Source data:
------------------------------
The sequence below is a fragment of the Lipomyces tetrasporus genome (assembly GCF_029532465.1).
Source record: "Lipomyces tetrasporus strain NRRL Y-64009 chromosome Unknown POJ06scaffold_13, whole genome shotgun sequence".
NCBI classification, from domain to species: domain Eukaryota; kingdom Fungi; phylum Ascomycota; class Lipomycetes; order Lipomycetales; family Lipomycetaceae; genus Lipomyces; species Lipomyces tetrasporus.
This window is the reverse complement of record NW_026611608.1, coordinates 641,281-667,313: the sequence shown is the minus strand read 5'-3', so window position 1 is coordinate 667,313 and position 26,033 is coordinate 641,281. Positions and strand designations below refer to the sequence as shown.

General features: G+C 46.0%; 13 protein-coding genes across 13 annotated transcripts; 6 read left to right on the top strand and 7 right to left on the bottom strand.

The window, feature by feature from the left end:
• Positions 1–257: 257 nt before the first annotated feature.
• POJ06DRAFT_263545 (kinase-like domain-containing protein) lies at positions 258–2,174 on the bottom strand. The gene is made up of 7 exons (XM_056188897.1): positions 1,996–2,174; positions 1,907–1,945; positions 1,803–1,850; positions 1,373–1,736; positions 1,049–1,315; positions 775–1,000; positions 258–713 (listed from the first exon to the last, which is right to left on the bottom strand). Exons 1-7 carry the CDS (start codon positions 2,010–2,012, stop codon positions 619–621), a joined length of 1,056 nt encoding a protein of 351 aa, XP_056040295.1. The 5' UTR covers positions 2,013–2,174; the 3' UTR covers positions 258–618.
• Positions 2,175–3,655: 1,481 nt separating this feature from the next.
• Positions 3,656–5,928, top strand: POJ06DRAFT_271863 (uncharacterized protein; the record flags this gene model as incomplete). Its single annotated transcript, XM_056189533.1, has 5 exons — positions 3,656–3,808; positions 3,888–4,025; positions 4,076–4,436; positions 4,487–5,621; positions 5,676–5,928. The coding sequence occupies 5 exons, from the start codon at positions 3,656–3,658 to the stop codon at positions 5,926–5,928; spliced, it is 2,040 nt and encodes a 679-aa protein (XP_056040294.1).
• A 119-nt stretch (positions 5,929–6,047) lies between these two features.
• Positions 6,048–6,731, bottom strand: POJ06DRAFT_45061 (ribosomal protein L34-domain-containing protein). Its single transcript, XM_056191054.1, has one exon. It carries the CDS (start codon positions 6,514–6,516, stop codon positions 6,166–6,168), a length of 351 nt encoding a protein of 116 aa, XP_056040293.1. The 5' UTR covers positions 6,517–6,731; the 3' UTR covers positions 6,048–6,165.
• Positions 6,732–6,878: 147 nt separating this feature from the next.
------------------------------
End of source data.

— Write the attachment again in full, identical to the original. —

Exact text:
The sequence below is a fragment of the Lipomyces tetrasporus genome (assembly GCF_029532465.1).
Source record: "Lipomyces tetrasporus strain NRRL Y-64009 chromosome Unknown POJ06scaffold_13, whole genome shotgun sequence".
NCBI classification, from domain to species: domain Eukaryota; kingdom Fungi; phylum Ascomycota; class Lipomycetes; order Lipomycetales; family Lipomycetaceae; genus Lipomyces; species Lipomyces tetrasporus.
This window is the reverse complement of record NW_026611608.1, coordinates 641,281-667,313: the sequence shown is the minus strand read 5'-3', so window position 1 is coordinate 667,313 and position 26,033 is coordinate 641,281. Positions and strand designations below refer to the sequence as shown.

General features: G+C 46.0%; 13 protein-coding genes across 13 annotated transcripts; 6 read left to right on the top strand and 7 right to left on the bottom strand.

The window, feature by feature from the left end:
• Positions 1–257: 257 nt before the first annotated feature.
• POJ06DRAFT_263545 (kinase-like domain-containing protein) lies at positions 258–2,174 on the bottom strand. The gene is made up of 7 exons (XM_056188897.1): positions 1,996–2,174; positions 1,907–1,945; positions 1,803–1,850; positions 1,373–1,736; positions 1,049–1,315; positions 775–1,000; positions 258–713 (listed from the first exon to the last, which is right to left on the bottom strand). Exons 1-7 carry the CDS (start codon positions 2,010–2,012, stop codon positions 619–621), a joined length of 1,056 nt encoding a protein of 351 aa, XP_056040295.1. The 5' UTR covers positions 2,013–2,174; the 3' UTR covers positions 258–618.
• Positions 2,175–3,655: 1,481 nt separating this feature from the next.
• Positions 3,656–5,928, top strand: POJ06DRAFT_271863 (uncharacterized protein; the record flags this gene model as incomplete). Its single annotated transcript, XM_056189533.1, has 5 exons — positions 3,656–3,808; positions 3,888–4,025; positions 4,076–4,436; positions 4,487–5,621; positions 5,676–5,928. The coding sequence occupies 5 exons, from the start codon at positions 3,656–3,658 to the stop codon at positions 5,926–5,928; spliced, it is 2,040 nt and encodes a 679-aa protein (XP_056040294.1).
• A 119-nt stretch (positions 5,929–6,047) lies between these two features.
• Positions 6,048–6,731, bottom strand: POJ06DRAFT_45061 (ribosomal protein L34-domain-containing protein). Its single transcript, XM_056191054.1, has one exon. It carries the CDS (start codon positions 6,514–6,516, stop codon positions 6,166–6,168), a length of 351 nt encoding a protein of 116 aa, XP_056040293.1. The 5' UTR covers positions 6,517–6,731; the 3' UTR covers positions 6,048–6,165.
• Positions 6,732–6,878: 147 nt separating this feature from the next.